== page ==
Chantelle Lachance, APEX Certificate Graduate
How do you set yourself apart in the competitive field of academia?
Chantelle Lachance knew that she wanted to pursue her dream of landing an academic career. But she was not exactly sure how to set herself apart from her competition. She had her sights set on landing a postdoctoral fellowship after her doctoral work—the first step towards her goals to stay in academia—and wanted to learn strategies for finding those opportunities.
Chantelle joined the APEX Certificate Program in the fall of 2013, about a year into her doctoral work in Biomedical Physiology & Kinesiology (BPK). The program helps graduate students understand how to be actively engaged in locating and pursuing professional opportunities, including the importance of building your own network.
Doctoral students in the Certificate program are required to complete 100 professional development hours while in the program. Chantelle was surprised when she first started the program-- 100 hours sounded like a major time commitment! But Chantelle quickly realized how the hours play into building your professional skills and networks. She easily surpassed the 100 hour mark by her participation in skill-building workshops, conference presentations and voluntary leadership roles.
Not all of these opportunities were typical (or expected) to fulfill her doctoral requirements, such as her position of Vice President of the Canadian Association on Gerontology Student Connection, but Chantelle is convinced that a wide variety of experience is what gives her CV an edge. "I think experiences that are unique, but useful, are a big bonus. Future employers want to see that you are an active member of the community with a broad range of skill sets," Chantelle explains.
When asked what impact participating in these opportunities had for her, Chantelle responds, "I think confidence was a big one for me - confidence that I belong [in academia] and validation that the time I was putting into developing my professional skills was going to be useful." Useful turned out to be an understatement. By participating in the program, Chantelle was able to identify and work on the types of transferable skills that have helped take her passion for clinical research to the next level. She stopped being passive in her job search—no longer waiting for job opportunities to be posted online. She now takes the initiative and reaches out to her network to ask about future openings. "By directly reaching out to people for informational interviews and mentorship, I have been quite successful in creating professional opportunities for myself," Chantelle states. It also helped her build a web of networks across the country. Her role as student Vice President for the Canadian Association on Gerontology Student Connection helped her connect with trainees from all over Canada which gives her inside knowledge of all of their institutions!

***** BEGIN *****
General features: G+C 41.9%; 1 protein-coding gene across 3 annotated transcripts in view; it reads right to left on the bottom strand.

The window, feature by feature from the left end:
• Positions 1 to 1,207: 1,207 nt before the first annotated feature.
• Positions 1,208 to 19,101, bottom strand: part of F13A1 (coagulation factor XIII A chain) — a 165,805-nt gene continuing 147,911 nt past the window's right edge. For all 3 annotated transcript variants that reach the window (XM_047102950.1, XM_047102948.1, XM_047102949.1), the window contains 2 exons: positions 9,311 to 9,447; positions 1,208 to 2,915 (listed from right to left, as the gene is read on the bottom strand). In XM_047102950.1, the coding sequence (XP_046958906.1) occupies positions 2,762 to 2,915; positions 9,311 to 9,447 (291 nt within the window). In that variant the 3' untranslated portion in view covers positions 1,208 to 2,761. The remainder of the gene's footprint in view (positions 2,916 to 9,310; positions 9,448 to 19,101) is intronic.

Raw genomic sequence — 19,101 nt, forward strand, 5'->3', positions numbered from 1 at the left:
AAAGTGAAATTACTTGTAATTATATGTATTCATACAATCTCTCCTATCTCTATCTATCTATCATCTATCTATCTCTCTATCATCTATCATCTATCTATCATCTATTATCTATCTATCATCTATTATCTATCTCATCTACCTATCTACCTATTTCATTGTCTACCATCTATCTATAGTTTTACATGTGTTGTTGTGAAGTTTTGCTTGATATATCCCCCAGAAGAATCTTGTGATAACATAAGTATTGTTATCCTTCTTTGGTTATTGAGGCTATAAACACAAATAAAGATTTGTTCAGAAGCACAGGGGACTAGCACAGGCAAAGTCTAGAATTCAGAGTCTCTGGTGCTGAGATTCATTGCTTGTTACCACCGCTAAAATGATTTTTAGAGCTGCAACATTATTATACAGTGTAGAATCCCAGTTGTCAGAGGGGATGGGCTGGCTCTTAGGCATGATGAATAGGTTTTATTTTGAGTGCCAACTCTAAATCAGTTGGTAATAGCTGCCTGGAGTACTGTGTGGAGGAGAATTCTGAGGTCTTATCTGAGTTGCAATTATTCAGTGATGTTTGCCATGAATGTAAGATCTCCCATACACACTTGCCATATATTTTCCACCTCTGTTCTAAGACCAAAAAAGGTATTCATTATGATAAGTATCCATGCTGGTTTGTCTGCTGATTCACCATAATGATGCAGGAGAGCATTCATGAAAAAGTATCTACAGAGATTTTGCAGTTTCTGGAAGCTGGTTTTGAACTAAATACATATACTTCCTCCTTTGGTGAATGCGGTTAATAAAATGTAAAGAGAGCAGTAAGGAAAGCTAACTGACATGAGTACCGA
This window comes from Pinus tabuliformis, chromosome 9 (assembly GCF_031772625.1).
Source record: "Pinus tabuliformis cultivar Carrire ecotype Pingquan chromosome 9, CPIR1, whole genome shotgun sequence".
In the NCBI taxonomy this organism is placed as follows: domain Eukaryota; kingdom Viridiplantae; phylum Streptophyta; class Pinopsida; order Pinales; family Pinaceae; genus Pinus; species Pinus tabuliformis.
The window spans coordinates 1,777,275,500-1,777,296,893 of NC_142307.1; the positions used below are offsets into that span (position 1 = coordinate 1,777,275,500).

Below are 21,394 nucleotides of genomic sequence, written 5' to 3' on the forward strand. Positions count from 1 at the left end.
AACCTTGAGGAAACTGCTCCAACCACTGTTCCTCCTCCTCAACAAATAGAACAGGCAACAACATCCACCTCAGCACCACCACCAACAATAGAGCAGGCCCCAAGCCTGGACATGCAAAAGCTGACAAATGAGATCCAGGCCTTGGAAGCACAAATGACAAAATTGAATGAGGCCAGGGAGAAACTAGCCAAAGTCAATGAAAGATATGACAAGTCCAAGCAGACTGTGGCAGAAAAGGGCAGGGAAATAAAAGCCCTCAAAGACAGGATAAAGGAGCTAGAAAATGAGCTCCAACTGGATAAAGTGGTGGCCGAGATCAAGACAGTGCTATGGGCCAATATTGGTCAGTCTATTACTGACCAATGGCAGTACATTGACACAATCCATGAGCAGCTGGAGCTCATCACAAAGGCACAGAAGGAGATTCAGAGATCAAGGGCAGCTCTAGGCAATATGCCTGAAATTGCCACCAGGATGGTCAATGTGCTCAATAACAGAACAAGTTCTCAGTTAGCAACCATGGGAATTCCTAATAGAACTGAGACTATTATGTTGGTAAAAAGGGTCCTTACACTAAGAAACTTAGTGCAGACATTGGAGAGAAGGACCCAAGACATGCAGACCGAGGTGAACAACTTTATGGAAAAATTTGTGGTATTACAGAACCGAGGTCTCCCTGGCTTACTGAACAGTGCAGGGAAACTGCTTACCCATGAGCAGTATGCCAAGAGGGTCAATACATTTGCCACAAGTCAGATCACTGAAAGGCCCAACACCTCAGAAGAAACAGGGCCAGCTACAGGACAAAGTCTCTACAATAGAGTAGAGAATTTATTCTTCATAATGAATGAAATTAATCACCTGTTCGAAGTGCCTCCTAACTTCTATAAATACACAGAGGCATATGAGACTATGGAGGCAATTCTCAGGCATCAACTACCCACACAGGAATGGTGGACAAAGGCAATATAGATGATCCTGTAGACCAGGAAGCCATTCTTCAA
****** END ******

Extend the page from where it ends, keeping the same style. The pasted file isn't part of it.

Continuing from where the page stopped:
Chantelle plans to complete her doctoral program in fall of 2016. At the same time, she is busy knocking on the doors of her network in Toronto, where she plans to relocate to pursue this next stage of her career. She has all the confidence in the world that her future is bright and she’ll land her dream job as a Scientist at a health - related research institute!
Chantelle took part in the APEX Certificate program. The APEX Certificate Program is a structured professional development program run through the Office of Graduate Studies & Postdoctoral Fellows. The program equips grad students and postdoctoral fellows with strategies and support to help them navigate the transitions from academia to possible career paths.